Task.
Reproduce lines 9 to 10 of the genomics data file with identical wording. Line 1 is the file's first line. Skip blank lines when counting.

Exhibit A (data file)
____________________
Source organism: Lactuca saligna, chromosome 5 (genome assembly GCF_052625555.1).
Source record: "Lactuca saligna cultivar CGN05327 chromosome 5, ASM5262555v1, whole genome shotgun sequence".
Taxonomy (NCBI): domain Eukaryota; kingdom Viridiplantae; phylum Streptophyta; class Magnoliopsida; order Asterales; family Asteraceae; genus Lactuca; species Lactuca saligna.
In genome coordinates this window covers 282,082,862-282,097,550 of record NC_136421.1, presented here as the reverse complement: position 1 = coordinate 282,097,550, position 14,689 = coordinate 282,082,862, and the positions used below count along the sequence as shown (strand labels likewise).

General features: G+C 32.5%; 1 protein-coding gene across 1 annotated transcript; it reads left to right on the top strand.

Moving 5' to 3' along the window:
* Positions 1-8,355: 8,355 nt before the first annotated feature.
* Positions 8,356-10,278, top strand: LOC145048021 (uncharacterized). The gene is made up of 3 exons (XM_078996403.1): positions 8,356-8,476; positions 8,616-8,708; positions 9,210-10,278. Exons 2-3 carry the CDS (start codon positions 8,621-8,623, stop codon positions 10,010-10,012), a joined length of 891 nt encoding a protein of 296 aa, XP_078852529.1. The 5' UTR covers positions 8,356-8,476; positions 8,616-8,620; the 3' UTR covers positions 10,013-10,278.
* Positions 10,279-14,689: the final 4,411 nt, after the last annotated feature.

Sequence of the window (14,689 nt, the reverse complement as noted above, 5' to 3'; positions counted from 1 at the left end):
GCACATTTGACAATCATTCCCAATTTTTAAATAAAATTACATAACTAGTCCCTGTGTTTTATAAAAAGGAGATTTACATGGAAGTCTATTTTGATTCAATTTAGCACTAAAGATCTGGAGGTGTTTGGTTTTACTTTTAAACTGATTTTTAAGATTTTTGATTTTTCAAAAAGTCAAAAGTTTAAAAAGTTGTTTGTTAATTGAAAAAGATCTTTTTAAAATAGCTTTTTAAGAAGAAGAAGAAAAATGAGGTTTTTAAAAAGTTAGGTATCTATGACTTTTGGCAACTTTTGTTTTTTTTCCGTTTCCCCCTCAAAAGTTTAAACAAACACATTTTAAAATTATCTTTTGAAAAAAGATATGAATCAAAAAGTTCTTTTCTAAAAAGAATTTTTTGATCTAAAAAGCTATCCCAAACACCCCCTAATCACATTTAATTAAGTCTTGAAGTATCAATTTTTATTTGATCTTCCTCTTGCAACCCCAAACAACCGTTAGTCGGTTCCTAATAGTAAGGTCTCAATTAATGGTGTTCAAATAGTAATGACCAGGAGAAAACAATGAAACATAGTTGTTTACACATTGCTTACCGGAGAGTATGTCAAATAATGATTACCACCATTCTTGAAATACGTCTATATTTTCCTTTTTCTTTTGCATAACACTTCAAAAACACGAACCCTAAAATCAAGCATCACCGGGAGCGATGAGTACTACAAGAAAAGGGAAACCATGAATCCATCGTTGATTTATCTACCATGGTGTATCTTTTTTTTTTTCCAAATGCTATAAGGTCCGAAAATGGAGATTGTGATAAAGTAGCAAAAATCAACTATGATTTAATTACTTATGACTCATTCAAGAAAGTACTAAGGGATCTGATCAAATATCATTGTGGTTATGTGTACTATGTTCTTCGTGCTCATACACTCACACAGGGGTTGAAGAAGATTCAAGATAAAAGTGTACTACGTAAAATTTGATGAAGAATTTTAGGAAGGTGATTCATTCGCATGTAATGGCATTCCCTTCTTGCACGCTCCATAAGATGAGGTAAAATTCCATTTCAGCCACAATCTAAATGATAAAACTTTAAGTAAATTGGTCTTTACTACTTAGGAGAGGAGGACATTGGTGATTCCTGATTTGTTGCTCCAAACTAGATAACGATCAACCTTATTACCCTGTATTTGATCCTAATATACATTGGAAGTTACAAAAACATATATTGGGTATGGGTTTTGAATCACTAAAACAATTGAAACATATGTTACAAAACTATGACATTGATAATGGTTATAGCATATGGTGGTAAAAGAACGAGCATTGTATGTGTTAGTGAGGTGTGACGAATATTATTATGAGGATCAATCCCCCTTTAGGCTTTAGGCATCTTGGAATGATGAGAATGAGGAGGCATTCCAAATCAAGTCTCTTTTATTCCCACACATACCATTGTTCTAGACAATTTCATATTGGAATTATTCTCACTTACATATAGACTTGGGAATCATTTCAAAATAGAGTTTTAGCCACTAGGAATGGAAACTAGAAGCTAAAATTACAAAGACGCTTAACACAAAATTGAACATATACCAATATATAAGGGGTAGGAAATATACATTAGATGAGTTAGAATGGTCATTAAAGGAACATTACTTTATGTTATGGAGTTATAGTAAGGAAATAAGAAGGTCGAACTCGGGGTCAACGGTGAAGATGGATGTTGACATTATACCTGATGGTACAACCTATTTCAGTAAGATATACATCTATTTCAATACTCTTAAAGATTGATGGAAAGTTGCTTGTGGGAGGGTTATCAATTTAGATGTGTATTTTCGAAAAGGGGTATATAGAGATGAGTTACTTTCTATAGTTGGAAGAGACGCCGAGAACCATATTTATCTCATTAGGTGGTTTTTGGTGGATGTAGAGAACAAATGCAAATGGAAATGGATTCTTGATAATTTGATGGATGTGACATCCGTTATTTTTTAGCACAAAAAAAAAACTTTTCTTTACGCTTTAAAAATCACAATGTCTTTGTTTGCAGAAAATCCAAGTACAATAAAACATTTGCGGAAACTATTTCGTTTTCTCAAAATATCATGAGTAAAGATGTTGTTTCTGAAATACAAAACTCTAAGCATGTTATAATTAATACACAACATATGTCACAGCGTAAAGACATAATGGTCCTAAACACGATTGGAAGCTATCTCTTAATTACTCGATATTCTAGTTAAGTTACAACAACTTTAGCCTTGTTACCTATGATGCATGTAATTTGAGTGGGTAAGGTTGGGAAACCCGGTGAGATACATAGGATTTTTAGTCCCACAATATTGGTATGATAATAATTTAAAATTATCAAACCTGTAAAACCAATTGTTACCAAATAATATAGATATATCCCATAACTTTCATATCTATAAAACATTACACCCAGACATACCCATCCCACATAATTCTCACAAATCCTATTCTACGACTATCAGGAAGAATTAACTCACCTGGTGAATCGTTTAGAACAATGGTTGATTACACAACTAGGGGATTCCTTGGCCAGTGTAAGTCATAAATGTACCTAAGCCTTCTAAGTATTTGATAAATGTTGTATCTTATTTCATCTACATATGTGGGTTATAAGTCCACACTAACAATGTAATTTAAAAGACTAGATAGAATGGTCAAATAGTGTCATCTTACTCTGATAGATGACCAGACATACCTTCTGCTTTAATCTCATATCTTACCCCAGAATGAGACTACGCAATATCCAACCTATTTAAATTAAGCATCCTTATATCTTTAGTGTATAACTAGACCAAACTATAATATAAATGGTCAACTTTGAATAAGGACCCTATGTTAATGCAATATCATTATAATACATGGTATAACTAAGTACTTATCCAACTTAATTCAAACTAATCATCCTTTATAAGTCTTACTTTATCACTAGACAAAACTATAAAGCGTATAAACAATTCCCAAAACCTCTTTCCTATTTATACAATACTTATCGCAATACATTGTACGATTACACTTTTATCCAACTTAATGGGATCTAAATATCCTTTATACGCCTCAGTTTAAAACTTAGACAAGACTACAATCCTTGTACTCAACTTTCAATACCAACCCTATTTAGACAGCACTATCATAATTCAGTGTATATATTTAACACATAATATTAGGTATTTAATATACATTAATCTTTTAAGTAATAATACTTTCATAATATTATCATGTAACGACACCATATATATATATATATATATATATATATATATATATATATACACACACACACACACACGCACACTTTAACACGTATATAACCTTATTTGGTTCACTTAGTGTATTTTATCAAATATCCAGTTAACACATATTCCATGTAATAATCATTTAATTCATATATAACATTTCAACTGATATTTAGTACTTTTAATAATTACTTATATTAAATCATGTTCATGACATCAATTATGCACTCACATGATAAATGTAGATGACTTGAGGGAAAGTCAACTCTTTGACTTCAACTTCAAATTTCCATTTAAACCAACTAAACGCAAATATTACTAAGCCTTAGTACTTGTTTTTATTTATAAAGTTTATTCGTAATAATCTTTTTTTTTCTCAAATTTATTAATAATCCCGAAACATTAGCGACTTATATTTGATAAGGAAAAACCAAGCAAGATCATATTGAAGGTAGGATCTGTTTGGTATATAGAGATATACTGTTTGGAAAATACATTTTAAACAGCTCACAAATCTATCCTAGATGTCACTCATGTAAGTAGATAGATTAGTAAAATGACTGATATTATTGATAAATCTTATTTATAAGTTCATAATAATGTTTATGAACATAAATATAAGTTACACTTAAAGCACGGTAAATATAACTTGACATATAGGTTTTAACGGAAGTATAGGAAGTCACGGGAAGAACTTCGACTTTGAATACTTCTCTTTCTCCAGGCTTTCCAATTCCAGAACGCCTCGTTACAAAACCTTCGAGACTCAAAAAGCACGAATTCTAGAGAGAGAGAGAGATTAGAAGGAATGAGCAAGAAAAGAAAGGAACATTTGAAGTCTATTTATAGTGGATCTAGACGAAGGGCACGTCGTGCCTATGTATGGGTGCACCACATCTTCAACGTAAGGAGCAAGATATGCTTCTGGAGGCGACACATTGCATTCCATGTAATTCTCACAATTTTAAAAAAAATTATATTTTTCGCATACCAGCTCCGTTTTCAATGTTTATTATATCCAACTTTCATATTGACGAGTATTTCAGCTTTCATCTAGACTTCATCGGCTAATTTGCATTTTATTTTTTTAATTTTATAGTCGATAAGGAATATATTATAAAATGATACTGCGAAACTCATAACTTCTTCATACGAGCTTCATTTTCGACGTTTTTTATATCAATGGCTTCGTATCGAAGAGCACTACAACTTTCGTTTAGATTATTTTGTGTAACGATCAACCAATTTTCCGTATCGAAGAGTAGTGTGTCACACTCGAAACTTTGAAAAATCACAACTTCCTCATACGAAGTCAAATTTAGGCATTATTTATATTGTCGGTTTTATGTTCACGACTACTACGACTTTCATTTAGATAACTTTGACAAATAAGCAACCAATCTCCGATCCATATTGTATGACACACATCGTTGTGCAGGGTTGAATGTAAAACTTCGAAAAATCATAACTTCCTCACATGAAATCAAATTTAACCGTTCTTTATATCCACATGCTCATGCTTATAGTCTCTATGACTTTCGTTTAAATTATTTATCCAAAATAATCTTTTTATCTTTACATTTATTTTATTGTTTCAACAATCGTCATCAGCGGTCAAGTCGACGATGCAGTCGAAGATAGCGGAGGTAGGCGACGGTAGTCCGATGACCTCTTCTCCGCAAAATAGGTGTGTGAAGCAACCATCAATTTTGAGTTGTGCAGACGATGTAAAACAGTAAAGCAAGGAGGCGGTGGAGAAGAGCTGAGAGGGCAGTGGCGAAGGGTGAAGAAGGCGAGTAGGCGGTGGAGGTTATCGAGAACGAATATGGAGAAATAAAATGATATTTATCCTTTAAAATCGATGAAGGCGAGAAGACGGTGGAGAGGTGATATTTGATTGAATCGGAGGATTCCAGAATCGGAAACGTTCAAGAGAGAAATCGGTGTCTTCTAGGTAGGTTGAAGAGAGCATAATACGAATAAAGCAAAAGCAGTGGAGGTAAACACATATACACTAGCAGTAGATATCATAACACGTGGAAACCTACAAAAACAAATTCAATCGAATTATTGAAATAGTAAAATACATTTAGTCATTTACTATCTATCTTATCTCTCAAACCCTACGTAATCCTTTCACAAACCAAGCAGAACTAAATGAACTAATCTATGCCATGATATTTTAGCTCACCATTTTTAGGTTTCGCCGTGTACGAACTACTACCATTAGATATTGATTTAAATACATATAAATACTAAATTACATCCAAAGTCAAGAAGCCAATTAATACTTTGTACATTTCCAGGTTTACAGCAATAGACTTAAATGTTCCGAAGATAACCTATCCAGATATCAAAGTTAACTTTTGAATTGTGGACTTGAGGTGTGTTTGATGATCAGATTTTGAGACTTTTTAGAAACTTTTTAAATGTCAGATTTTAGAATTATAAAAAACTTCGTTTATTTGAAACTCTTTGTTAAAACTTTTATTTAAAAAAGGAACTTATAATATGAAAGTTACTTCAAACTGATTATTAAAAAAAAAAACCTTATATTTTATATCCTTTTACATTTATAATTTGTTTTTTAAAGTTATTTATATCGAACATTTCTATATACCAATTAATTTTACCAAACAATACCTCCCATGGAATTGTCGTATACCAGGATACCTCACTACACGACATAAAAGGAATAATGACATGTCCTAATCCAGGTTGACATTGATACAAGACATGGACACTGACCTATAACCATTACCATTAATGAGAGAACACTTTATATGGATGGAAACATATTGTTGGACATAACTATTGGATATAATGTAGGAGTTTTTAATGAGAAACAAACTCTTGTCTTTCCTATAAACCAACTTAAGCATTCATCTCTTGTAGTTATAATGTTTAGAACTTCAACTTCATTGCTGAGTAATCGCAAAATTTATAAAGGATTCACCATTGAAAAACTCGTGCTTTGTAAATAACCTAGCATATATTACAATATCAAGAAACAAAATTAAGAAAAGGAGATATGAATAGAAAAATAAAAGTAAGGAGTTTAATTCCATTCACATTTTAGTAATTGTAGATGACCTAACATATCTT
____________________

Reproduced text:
* Positions 10,279-14,689: the final 4,411 nt, after the last annotated feature.

Sequence of the window (14,689 nt, the reverse complement as noted above, 5' to 3'; positions counted from 1 at the left end):